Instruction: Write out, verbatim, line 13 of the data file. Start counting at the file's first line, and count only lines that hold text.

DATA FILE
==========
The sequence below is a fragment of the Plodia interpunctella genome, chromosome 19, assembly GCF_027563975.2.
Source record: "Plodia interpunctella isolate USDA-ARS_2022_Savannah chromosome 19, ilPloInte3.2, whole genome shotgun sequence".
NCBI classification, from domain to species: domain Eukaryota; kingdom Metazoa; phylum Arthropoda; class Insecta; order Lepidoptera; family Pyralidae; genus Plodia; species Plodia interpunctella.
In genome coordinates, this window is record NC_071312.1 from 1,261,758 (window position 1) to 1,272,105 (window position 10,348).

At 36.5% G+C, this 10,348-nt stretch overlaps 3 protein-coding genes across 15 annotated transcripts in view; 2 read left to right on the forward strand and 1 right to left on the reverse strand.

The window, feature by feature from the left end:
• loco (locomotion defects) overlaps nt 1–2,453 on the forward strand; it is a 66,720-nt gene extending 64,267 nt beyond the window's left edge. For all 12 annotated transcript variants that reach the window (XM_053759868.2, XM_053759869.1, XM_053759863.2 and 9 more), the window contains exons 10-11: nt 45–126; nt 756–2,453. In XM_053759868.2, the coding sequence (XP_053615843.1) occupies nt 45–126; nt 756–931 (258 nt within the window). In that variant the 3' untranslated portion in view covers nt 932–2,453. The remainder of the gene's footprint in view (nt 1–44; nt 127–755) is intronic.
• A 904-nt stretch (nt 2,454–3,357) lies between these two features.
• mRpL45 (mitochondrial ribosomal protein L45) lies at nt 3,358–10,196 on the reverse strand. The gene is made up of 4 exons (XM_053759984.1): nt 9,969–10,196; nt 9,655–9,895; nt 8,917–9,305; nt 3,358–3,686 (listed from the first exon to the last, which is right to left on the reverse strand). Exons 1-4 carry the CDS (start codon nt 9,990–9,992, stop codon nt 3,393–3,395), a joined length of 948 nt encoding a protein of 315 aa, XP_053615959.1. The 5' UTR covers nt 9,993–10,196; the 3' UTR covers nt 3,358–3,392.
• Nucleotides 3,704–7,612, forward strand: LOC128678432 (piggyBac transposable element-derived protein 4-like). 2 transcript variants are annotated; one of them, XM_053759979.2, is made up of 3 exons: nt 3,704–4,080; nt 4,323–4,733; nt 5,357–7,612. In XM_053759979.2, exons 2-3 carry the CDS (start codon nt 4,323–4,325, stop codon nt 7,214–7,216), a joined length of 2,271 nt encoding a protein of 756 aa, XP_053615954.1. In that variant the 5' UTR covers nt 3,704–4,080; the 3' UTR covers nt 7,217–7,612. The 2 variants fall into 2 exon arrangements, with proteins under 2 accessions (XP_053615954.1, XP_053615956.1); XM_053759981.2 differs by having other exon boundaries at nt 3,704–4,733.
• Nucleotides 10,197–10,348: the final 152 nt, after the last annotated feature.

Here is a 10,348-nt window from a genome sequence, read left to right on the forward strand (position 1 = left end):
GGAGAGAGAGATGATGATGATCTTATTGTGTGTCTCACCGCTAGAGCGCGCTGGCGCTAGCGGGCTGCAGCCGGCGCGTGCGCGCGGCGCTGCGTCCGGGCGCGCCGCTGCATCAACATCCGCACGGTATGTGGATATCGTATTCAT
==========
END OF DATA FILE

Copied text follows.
GGAGAGAGAGATGATGATGATCTTATTGTGTGTCTCACCGCTAGAGCGCGCTGGCGCTAGCGGGCTGCAGCCGGCGCGTGCGCGCGGCGCTGCGTCCGGGCGCGCCGCTGCATCAACATCCGCACGGTATGTGGATATCGTATTCAT